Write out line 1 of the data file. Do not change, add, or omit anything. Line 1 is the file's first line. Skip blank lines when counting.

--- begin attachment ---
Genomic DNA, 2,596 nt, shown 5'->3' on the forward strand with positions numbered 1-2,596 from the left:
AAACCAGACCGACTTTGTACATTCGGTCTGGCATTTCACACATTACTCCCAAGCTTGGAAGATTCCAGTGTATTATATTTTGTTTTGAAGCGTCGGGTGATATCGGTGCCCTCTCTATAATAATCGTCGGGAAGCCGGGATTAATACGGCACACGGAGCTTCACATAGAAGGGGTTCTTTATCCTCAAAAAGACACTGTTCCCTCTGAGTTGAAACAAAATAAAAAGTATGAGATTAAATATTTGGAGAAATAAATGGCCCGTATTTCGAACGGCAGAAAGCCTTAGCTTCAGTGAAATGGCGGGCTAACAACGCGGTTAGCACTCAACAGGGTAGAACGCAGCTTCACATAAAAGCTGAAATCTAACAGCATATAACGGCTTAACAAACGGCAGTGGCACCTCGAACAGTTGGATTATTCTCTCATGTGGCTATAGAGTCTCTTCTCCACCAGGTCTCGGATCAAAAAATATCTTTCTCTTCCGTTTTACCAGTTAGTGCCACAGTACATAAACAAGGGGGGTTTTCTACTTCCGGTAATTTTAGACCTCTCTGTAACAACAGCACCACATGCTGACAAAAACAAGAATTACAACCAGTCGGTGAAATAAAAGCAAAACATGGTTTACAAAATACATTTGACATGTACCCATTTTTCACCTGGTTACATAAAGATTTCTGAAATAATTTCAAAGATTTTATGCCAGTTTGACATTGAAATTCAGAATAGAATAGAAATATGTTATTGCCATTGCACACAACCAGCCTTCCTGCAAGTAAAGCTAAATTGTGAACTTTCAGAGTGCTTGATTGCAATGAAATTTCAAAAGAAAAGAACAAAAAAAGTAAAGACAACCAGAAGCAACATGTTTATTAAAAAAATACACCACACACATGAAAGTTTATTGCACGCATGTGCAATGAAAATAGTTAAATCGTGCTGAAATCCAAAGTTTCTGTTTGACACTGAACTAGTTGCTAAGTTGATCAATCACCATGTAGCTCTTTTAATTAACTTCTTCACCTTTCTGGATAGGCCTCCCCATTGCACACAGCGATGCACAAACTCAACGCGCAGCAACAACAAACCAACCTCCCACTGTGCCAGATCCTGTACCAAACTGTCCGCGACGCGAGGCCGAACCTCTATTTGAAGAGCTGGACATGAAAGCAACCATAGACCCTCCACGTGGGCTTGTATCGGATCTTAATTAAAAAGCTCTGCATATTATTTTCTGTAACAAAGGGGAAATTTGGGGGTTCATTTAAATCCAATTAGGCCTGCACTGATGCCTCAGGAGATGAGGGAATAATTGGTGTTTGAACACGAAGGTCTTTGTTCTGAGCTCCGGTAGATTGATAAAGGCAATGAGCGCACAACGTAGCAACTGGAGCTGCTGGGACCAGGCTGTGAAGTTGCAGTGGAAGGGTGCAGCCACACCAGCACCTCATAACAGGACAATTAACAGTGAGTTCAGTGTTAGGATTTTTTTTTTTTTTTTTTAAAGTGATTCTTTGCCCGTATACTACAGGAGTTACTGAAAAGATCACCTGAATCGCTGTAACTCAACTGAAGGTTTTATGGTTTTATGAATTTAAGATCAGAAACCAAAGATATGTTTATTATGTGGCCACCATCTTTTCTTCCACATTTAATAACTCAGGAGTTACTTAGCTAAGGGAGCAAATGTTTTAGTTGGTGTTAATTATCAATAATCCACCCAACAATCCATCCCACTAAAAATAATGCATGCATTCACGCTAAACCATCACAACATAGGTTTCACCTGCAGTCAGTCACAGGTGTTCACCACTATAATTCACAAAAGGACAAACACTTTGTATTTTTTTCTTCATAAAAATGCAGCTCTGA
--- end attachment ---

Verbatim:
Genomic DNA, 2,596 nt, shown 5'->3' on the forward strand with positions numbered 1-2,596 from the left: